Friday, March 7, 2014

From Hillary Clinton's Too Small to Fail: Playtime as Prep Time

This seems a little obvious.  We know that playtime for young animals often foreshadows coping skills necessary later in life and that parental guidance is frequently involved.  Anyone whose cat has ever dumped a live mouse in his/her lap has probably been exposed to the idea that the cat is training its human as it would a kitten. 

Human children also engage in play activities that mirror the adult world they see around them.  Whether it is playing house, playing store,  tea time,  GI Joe or a
Superhero saving the world, the game reflects an adult world as the child perceives it and ways of behaving in that world. 

The pre-school son of a colleague of mine who was our bookkeeper liked to use the leftover scrap paper I had in my office that was printed with calendar grids.  He carefully inserted what looked to him like numbers.  I asked what he was doing, and he responded, "Payroll!"  There was also an implication that I should not interrupt with inane questions when he was trying to concentrate.

Playtime is Learning Time

If you spend any time around toddlers—on the playground, at home, or even in an airport waiting area—you’ll quickly notice how important playtime is for them. Whether experienced as a game of chase or dress-up, play is the vehicle of choice for learning, and how the young brain processes important information about the world we live in. Through play, young children learn how to get along with others, how to use their bodies, how to problem-solve, and even how to work out emotions, like stress.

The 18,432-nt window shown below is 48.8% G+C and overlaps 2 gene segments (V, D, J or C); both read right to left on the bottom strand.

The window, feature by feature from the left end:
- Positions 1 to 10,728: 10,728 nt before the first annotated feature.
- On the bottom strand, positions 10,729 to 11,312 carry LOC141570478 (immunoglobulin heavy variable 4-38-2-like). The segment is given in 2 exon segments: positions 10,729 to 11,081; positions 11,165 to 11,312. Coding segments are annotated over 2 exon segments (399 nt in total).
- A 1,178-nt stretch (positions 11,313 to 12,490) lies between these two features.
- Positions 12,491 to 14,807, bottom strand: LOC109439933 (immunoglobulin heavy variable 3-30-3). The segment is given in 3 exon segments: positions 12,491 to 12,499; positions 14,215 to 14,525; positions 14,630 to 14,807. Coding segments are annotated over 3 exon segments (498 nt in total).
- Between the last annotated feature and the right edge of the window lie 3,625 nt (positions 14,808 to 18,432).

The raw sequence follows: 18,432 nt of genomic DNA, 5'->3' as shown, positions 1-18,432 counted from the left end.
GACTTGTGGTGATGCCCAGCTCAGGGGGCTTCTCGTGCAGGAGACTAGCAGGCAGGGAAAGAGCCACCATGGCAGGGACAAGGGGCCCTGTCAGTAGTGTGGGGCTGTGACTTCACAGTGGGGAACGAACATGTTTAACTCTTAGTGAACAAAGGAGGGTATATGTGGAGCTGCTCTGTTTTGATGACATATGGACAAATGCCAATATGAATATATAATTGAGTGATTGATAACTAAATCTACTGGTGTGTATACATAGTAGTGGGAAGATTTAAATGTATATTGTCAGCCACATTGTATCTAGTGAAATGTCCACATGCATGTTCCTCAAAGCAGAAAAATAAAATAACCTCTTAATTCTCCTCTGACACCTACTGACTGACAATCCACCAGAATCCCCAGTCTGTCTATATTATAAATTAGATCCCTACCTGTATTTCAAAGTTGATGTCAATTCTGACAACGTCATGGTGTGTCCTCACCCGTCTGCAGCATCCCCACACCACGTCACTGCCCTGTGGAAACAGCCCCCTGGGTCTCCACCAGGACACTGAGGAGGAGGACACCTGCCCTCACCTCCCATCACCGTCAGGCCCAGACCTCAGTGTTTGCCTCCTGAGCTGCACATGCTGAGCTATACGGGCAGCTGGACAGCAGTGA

According to Professor Karen Hutchison of Rowan University, “Play is actually the work of a child in which they are preparing themselves for adult roles and for society at large.”
When seen through this lens, active playtime becomes an important part of a child’s early education, rather than just a way to use up spare time. More than a decade of research has shown clear benefits of play to children, especially when children engage in pretend or “make-believe” play from the ages of about two through age six. According to Scientific American, studies have shown an improvement in the depth of language used by children who regularly engage in imaginative play, as well as an improvement in their ability to empathize with other people’s points of view. The same is not true of time spent passively watching TV or other screens.
While children often do a good job of playing if left to their own devices, parents and caregivers can help very young children to engage in play that will stimulate their imaginations. Games like peek-a-boo teach young babies about object permanence, and strengthen the bond between children and their caregivers. For toddlers, outdoor games and exploring, as well as imaginative play with puppets and costumes, can be fun and engaging.
Regardless of the game being played, playtime is most rewarding when it happens regularly and with people children know and love.

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Watch parents talk about ways they play with their children—from the silly to the artistic! >>